Oil firm in Oman employs drone technology to monitor flaring

By Conrad Prabhu — MUSCAT —

Underscoring its vigorous embrace of innovation and technology to sustain its business, Petroleum Development Oman (PDO) employed an Unmanned Aerial Vehicle (drone) to undertake its first ever live flare inspection at one of its interior oilfield locations, the majority government owned oil and gas producer has revealed.

The drone flight, designed to survey live flare emissions at the company’s facilities in Nimr, took place last year — one of several technological successes reported by the company during 2012. The aerial mission was part of PDO’s ongoing efforts to minimise its impact on the environment, production interruptions and HSE exposure, it said in a report.

“Our innovative approach means PDO has continued to embrace new ways of thinking and working. Both in our coastal operation and in the Interior, the latest technology is being deployed to discover new reservoirs, improve recovery from unconventional wells, reduce energy consumption and increase collaboration,” the company stated.

Reinforcing its reputation as a trendsetter in the application of breakthrough innovations in support of its oilfield operations, PDO trialled an array of new technologies at various sites across its vast concession during the course of last year.

Notable was the trialling of distributed temperature sensors and distributed pressure sensors at Qarn Alam and Fahud respectively for fluid contact monitoring for thermal enhanced oil recovery. Both technologies, according to the report, use fibre optic cables and can differentiate the rim of oil from gas and water.

Further, in an effort to make its fields ‘smarter’, the company rolled out a number of tools last year. One such innovation, known as Nibras, is described as a web-based well monitoring tool developed in-house at PDO for well and reservoir management. Equipped with ‘smart alarms’, this tool was also found to be useful in identifying the cause of any alarm and not just pinpointing a faulty well.
Among the many technological highpoints of last year was the roll-out of collaborative work environments (CWE) — primarily open-plan offices boasting the latest audiovisual and software communications systems — across 10 assets around its Block 6 concession.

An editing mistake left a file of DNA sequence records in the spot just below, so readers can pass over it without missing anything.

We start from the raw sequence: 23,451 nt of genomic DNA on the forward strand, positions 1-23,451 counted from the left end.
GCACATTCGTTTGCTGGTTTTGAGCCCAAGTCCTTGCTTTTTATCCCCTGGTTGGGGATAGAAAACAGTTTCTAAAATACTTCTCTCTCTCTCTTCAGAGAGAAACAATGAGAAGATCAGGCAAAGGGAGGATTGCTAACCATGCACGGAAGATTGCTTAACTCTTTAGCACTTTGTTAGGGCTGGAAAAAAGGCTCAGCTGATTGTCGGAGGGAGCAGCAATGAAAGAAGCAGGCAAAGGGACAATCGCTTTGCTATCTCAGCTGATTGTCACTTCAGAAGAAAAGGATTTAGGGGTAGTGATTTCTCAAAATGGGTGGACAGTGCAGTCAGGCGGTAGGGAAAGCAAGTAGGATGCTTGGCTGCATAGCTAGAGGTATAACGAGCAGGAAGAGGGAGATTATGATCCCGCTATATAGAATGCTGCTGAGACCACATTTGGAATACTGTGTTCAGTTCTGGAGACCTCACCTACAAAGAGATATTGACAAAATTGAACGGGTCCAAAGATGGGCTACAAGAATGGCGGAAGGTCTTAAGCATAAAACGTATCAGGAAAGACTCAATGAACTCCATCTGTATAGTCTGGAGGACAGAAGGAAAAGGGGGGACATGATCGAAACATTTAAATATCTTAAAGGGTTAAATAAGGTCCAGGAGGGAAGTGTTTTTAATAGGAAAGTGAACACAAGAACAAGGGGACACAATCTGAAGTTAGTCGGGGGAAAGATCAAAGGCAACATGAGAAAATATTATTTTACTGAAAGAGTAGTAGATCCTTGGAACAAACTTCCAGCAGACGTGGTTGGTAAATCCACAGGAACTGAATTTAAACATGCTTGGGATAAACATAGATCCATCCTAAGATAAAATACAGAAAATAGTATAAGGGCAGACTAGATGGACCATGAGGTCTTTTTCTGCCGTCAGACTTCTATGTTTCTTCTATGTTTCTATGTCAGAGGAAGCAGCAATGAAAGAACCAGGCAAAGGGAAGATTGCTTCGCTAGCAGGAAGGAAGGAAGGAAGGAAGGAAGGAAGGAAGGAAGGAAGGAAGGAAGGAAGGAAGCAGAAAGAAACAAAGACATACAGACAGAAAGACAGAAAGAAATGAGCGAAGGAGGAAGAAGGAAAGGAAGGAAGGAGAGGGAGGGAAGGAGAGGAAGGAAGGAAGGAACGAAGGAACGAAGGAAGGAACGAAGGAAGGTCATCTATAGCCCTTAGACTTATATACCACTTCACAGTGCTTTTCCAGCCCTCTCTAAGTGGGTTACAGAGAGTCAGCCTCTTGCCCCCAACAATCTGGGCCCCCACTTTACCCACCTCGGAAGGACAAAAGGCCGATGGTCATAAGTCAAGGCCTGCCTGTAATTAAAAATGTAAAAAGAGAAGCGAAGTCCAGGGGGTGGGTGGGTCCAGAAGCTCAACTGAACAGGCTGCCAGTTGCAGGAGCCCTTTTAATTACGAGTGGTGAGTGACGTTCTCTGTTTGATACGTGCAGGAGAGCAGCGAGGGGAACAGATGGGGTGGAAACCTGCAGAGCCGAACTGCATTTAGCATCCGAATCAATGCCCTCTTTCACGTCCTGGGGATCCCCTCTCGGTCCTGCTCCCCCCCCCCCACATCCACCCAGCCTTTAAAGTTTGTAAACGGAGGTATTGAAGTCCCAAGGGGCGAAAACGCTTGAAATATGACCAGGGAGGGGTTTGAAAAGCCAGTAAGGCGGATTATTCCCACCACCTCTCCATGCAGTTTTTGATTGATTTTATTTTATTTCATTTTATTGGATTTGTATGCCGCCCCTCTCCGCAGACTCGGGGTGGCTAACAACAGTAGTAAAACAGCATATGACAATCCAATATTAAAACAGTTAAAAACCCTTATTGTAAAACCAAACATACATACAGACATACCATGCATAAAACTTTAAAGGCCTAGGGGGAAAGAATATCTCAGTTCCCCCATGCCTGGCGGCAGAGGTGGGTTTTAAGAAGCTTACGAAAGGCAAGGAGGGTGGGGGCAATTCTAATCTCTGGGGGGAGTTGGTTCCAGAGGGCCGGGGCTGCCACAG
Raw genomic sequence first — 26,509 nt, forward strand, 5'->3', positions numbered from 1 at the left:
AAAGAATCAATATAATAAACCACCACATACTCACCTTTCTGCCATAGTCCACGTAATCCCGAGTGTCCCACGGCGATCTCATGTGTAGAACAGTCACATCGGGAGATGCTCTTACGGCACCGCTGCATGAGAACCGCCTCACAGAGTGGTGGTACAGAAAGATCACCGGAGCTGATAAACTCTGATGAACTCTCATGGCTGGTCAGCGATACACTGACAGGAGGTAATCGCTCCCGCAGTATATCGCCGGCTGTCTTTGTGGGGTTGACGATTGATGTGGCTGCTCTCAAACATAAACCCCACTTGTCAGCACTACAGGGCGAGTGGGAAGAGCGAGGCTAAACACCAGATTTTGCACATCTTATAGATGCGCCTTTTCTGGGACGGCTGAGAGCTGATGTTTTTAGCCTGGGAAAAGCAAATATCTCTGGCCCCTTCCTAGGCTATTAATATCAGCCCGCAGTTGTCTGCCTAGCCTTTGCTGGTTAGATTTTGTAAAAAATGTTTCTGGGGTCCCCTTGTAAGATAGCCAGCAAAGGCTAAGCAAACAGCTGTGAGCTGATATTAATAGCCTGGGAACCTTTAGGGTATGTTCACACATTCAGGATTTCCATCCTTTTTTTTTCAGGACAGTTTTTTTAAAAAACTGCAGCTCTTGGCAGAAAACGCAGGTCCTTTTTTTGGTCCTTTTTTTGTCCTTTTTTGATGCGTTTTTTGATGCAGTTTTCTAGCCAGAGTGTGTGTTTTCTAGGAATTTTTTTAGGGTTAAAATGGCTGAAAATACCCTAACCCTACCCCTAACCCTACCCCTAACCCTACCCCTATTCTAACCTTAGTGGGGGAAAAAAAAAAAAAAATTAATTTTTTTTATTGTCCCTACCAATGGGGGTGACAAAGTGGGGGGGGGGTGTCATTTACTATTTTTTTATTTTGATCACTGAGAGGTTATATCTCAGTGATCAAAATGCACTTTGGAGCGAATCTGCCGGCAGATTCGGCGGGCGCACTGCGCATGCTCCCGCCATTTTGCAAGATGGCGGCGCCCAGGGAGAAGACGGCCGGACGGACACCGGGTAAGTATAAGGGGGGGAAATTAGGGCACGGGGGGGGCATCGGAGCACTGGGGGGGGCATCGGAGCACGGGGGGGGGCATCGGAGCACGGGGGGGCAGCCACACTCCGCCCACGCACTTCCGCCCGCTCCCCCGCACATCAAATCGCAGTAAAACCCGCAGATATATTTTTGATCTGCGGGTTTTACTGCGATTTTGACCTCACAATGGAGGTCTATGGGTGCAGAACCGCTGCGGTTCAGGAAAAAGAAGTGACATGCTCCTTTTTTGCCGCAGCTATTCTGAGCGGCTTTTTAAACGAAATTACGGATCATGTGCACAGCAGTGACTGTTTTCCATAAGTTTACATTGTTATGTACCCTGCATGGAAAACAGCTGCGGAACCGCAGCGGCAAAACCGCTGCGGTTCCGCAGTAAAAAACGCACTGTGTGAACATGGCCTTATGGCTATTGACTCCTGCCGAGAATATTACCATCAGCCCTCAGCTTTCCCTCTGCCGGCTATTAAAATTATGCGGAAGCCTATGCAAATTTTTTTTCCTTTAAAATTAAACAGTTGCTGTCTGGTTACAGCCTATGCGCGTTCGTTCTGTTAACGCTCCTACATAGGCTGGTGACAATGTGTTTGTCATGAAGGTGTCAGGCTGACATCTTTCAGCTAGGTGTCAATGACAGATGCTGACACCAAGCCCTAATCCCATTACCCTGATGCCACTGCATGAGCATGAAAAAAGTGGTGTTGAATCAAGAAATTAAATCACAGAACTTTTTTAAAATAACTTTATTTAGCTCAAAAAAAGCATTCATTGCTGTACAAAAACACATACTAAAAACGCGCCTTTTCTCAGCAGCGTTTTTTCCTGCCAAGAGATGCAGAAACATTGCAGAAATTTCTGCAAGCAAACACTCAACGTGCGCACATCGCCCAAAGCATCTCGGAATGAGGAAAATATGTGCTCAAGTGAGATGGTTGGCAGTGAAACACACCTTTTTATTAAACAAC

“These will enable us to address the challenges of working across multiple locations, the need to use new tools and oil recovery technologies and the desire to implement standard business processes that encourage increased collaboration,” the company said.
At Fahud, PDO undertook the successful trial of its Smart Mobile Worker technology, which is an extension of the collaborative work environment (CWE) project. The Smart Mobile Worker connects the production fields with experts sitting remotely, through mobile computing devices such as cameras, tablets and environmental sensors.

Strengthening its co-operation with Sultan Qaboos University, PDO continued to tap the R&D capabilities of Oman’s top higher education institution to help find answers to some of the company’s pressing technical challenges. Over the years, PDO has collaborated with SQU researchers on more than 100 projects encompassing enhanced oil recovery methodologies, materials, fluid analysis, geological studies and environmental issues.

But the biggest highlight of last year was the ongoing pilot study involving the use of concentrated thermal energy from the sun to produce low-cost, low-emission steam to extract heavy oil at Amal West. The Solar Steam General Pilot delivers a peak output of over 11 tonnes of steam per hour and average of 50 tonnes of steam per day across the year.